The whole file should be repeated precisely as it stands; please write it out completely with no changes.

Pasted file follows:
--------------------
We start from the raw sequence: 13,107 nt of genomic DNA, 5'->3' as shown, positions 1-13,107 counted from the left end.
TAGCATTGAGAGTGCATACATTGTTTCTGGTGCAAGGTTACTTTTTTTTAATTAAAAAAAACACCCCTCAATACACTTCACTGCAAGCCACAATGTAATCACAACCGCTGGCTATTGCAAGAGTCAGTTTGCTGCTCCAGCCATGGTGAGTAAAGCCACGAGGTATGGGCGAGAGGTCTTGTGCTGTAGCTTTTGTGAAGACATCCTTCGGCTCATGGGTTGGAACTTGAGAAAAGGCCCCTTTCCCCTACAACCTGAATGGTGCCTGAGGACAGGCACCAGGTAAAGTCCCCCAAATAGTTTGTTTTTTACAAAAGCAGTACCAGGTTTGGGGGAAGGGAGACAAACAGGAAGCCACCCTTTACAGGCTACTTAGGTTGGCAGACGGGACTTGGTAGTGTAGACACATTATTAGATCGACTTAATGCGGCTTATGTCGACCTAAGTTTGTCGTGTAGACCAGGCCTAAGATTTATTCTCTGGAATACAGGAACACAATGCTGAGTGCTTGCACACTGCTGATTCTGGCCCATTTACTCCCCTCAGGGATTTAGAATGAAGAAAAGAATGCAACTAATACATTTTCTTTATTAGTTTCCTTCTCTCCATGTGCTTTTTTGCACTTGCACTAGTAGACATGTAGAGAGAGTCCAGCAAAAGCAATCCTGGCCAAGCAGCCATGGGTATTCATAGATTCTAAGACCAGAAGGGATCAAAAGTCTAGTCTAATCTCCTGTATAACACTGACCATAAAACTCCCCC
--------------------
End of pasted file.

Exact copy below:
We start from the raw sequence: 13,107 nt of genomic DNA, 5'->3' as shown, positions 1-13,107 counted from the left end.
TAGCATTGAGAGTGCATACATTGTTTCTGGTGCAAGGTTACTTTTTTTTAATTAAAAAAAACACCCCTCAATACACTTCACTGCAAGCCACAATGTAATCACAACCGCTGGCTATTGCAAGAGTCAGTTTGCTGCTCCAGCCATGGTGAGTAAAGCCACGAGGTATGGGCGAGAGGTCTTGTGCTGTAGCTTTTGTGAAGACATCCTTCGGCTCATGGGTTGGAACTTGAGAAAAGGCCCCTTTCCCCTACAACCTGAATGGTGCCTGAGGACAGGCACCAGGTAAAGTCCCCCAAATAGTTTGTTTTTTACAAAAGCAGTACCAGGTTTGGGGGAAGGGAGACAAACAGGAAGCCACCCTTTACAGGCTACTTAGGTTGGCAGACGGGACTTGGTAGTGTAGACACATTATTAGATCGACTTAATGCGGCTTATGTCGACCTAAGTTTGTCGTGTAGACCAGGCCTAAGATTTATTCTCTGGAATACAGGAACACAATGCTGAGTGCTTGCACACTGCTGATTCTGGCCCATTTACTCCCCTCAGGGATTTAGAATGAAGAAAAGAATGCAACTAATACATTTTCTTTATTAGTTTCCTTCTCTCCATGTGCTTTTTTGCACTTGCACTAGTAGACATGTAGAGAGAGTCCAGCAAAAGCAATCCTGGCCAAGCAGCCATGGGTATTCATAGATTCTAAGACCAGAAGGGATCAAAAGTCTAGTCTAATCTCCTGTATAACACTGACCATAAAACTCCCCC